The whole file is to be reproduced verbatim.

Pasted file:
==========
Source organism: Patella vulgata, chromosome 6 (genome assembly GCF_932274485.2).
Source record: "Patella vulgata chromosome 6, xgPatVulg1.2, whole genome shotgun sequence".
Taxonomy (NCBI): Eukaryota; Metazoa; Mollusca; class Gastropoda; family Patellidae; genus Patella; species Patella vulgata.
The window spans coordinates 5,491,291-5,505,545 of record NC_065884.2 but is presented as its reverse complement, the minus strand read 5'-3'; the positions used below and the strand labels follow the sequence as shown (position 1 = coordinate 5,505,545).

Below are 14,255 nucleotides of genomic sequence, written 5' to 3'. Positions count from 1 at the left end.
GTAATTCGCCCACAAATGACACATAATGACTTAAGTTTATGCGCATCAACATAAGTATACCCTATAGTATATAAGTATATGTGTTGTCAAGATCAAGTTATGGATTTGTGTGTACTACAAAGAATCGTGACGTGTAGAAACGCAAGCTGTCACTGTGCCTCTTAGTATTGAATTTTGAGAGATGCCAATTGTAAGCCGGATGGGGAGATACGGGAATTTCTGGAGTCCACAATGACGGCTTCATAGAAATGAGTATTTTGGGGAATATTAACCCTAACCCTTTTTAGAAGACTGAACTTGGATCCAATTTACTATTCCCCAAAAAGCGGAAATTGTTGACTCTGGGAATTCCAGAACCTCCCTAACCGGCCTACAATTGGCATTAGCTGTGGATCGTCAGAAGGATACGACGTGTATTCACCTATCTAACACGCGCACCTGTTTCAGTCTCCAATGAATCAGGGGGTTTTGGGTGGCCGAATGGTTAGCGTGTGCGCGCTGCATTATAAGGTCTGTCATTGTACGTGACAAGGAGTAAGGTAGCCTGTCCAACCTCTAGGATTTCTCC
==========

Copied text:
Source organism: Patella vulgata, chromosome 6 (genome assembly GCF_932274485.2).
Source record: "Patella vulgata chromosome 6, xgPatVulg1.2, whole genome shotgun sequence".
Taxonomy (NCBI): Eukaryota; Metazoa; Mollusca; class Gastropoda; family Patellidae; genus Patella; species Patella vulgata.
The window spans coordinates 5,491,291-5,505,545 of record NC_065884.2 but is presented as its reverse complement, the minus strand read 5'-3'; the positions used below and the strand labels follow the sequence as shown (position 1 = coordinate 5,505,545).

Below are 14,255 nucleotides of genomic sequence, written 5' to 3'. Positions count from 1 at the left end.
GTAATTCGCCCACAAATGACACATAATGACTTAAGTTTATGCGCATCAACATAAGTATACCCTATAGTATATAAGTATATGTGTTGTCAAGATCAAGTTATGGATTTGTGTGTACTACAAAGAATCGTGACGTGTAGAAACGCAAGCTGTCACTGTGCCTCTTAGTATTGAATTTTGAGAGATGCCAATTGTAAGCCGGATGGGGAGATACGGGAATTTCTGGAGTCCACAATGACGGCTTCATAGAAATGAGTATTTTGGGGAATATTAACCCTAACCCTTTTTAGAAGACTGAACTTGGATCCAATTTACTATTCCCCAAAAAGCGGAAATTGTTGACTCTGGGAATTCCAGAACCTCCCTAACCGGCCTACAATTGGCATTAGCTGTGGATCGTCAGAAGGATACGACGTGTATTCACCTATCTAACACGCGCACCTGTTTCAGTCTCCAATGAATCAGGGGGTTTTGGGTGGCCGAATGGTTAGCGTGTGCGCGCTGCATTATAAGGTCTGTCATTGTACGTGACAAGGAGTAAGGTAGCCTGTCCAACCTCTAGGATTTCTCC